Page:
Other stupid adults believe that the only victory is winning.  They believe that if their child does not win, then they have lost.  That is a lot of pressure.

I never get tired of saying that getting a Silver medal in the Olympics probably sucks…for about three days.  And then it dawns on you, “Hey, I am the second best person in the whole world at spinning ribbons.”

Somebody always wins Bulldog, but nobody wins Bulldog twice in a row because the Winner has to be the It in the next go-round.  You know who invented that rule?  Not stupid adults.  Kids invented that rule because kids want a Winner, but kids also have an innate sense of fairness.  Not all kids are willing to admit that innate sense of fairness, but it is there.  It is often displayed as an innate sense of unfairness.  You hear a lot of kids say, “Hey, that’s no fair.”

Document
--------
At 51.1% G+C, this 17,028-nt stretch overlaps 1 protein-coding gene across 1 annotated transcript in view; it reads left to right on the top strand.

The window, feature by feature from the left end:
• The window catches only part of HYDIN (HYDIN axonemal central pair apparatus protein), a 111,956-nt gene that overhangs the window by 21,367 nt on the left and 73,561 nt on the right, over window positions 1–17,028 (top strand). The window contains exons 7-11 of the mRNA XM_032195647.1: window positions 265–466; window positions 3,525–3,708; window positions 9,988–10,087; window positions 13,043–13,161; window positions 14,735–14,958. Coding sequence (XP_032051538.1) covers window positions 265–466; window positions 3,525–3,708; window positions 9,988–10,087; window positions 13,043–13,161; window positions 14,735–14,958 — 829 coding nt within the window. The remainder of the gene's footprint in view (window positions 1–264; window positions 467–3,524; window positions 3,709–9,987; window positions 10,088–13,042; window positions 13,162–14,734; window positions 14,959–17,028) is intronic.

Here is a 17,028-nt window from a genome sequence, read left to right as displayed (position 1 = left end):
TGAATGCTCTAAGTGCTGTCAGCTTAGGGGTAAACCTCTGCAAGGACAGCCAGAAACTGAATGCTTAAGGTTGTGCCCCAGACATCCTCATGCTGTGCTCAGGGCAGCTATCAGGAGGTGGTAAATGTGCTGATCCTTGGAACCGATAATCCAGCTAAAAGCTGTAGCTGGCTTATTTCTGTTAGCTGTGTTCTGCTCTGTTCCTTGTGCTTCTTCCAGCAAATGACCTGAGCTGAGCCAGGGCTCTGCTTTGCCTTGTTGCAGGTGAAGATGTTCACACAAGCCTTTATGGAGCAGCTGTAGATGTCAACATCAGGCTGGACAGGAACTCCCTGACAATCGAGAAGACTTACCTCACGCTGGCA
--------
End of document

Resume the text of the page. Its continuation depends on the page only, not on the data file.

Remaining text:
All kinds of kids play Bulldog at our pool.  Skinny kids, fat kids, older kids, younger kids, good swimmers and poor swimmers.  Stupid adults assume that the slow kids and the poor swimmers are at a disadvantage because the It will naturally single those children out to tag first.

Attack the weak and the slow.

Not so.  Okay, certainly some of that happens, but it is not always the case that the weakest kids fall first.

Every It has her or his own strategy.  Some Its deliberately go after the fastest Non-Its first, thus increasing the overall power of the collective It.

The poorest swimmers, and this is where it gets interesting, the poorest swimmers want to what?

I can’t hear you.

Say it louder.


The poorest swimmers, knowing that they cannot rely on their physical ability, look at the playing field and engage their smart, smart kid brains.  They learn to dive in when all the Its are engaged chasing others.  They learn to hold their breath long enough to outlast all the Its.  They learn to swim in the wake of others.  They determine to become better swimmers so they can win.  The will to win makes them better people.  They don’t always win, but they always strive to win.

Mediocrity is getting tagged It like everyone else.  No kid wants that.